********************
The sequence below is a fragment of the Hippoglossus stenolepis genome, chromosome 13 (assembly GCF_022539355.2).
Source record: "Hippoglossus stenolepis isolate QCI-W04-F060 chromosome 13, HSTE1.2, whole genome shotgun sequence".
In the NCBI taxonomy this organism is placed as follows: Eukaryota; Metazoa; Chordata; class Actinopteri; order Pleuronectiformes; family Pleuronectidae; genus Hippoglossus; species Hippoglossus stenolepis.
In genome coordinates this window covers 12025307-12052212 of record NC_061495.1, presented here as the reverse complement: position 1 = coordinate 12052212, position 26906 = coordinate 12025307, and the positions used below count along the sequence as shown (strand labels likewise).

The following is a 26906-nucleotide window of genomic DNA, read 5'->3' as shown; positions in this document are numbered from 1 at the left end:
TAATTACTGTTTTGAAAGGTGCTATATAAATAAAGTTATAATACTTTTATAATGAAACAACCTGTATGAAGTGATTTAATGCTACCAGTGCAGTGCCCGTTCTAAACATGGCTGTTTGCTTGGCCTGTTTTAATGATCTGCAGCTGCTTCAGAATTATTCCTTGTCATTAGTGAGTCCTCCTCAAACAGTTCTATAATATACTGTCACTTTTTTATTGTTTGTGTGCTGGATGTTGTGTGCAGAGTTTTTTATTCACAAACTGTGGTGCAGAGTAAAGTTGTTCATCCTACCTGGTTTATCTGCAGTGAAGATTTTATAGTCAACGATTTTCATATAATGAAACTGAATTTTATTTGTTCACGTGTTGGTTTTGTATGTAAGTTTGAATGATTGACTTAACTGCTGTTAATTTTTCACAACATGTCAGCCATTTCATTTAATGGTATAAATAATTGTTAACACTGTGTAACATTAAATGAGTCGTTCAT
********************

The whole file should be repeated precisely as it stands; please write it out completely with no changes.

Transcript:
The sequence below is a fragment of the Hippoglossus stenolepis genome, chromosome 13 (assembly GCF_022539355.2).
Source record: "Hippoglossus stenolepis isolate QCI-W04-F060 chromosome 13, HSTE1.2, whole genome shotgun sequence".
In the NCBI taxonomy this organism is placed as follows: Eukaryota; Metazoa; Chordata; class Actinopteri; order Pleuronectiformes; family Pleuronectidae; genus Hippoglossus; species Hippoglossus stenolepis.
In genome coordinates this window covers 12025307-12052212 of record NC_061495.1, presented here as the reverse complement: position 1 = coordinate 12052212, position 26906 = coordinate 12025307, and the positions used below count along the sequence as shown (strand labels likewise).

The following is a 26906-nucleotide window of genomic DNA, read 5'->3' as shown; positions in this document are numbered from 1 at the left end:
TAATTACTGTTTTGAAAGGTGCTATATAAATAAAGTTATAATACTTTTATAATGAAACAACCTGTATGAAGTGATTTAATGCTACCAGTGCAGTGCCCGTTCTAAACATGGCTGTTTGCTTGGCCTGTTTTAATGATCTGCAGCTGCTTCAGAATTATTCCTTGTCATTAGTGAGTCCTCCTCAAACAGTTCTATAATATACTGTCACTTTTTTATTGTTTGTGTGCTGGATGTTGTGTGCAGAGTTTTTTATTCACAAACTGTGGTGCAGAGTAAAGTTGTTCATCCTACCTGGTTTATCTGCAGTGAAGATTTTATAGTCAACGATTTTCATATAATGAAACTGAATTTTATTTGTTCACGTGTTGGTTTTGTATGTAAGTTTGAATGATTGACTTAACTGCTGTTAATTTTTCACAACATGTCAGCCATTTCATTTAATGGTATAAATAATTGTTAACACTGTGTAACATTAAATGAGTCGTTCAT